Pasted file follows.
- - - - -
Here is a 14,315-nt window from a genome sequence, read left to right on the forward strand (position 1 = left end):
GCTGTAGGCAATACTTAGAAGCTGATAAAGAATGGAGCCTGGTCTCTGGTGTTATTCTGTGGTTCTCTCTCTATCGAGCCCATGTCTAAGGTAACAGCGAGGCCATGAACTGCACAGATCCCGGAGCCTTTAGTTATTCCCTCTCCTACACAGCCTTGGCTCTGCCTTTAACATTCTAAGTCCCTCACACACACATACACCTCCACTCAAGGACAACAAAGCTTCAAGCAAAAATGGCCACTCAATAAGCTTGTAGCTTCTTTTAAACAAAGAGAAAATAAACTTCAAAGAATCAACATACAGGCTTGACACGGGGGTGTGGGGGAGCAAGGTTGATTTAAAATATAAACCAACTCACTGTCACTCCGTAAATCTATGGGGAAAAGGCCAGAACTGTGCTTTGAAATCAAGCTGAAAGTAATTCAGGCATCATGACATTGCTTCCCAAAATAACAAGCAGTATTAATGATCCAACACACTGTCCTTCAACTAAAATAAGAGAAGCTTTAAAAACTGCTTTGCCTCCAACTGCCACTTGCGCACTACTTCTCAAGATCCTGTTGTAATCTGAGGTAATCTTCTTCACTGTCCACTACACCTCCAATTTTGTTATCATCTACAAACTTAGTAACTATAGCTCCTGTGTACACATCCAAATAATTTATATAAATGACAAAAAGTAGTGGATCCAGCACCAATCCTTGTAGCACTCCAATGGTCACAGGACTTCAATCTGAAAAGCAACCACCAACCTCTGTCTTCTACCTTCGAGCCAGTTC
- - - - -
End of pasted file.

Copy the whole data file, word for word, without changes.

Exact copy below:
Here is a 14,315-nt window from a genome sequence, read left to right on the forward strand (position 1 = left end):
GCTGTAGGCAATACTTAGAAGCTGATAAAGAATGGAGCCTGGTCTCTGGTGTTATTCTGTGGTTCTCTCTCTATCGAGCCCATGTCTAAGGTAACAGCGAGGCCATGAACTGCACAGATCCCGGAGCCTTTAGTTATTCCCTCTCCTACACAGCCTTGGCTCTGCCTTTAACATTCTAAGTCCCTCACACACACATACACCTCCACTCAAGGACAACAAAGCTTCAAGCAAAAATGGCCACTCAATAAGCTTGTAGCTTCTTTTAAACAAAGAGAAAATAAACTTCAAAGAATCAACATACAGGCTTGACACGGGGGTGTGGGGGAGCAAGGTTGATTTAAAATATAAACCAACTCACTGTCACTCCGTAAATCTATGGGGAAAAGGCCAGAACTGTGCTTTGAAATCAAGCTGAAAGTAATTCAGGCATCATGACATTGCTTCCCAAAATAACAAGCAGTATTAATGATCCAACACACTGTCCTTCAACTAAAATAAGAGAAGCTTTAAAAACTGCTTTGCCTCCAACTGCCACTTGCGCACTACTTCTCAAGATCCTGTTGTAATCTGAGGTAATCTTCTTCACTGTCCACTACACCTCCAATTTTGTTATCATCTACAAACTTAGTAACTATAGCTCCTGTGTACACATCCAAATAATTTATATAAATGACAAAAAGTAGTGGATCCAGCACCAATCCTTGTAGCACTCCAATGGTCACAGGACTTCAATCTGAAAAGCAACCACCAACCTCTGTCTTCTACCTTCGAGCCAGTTC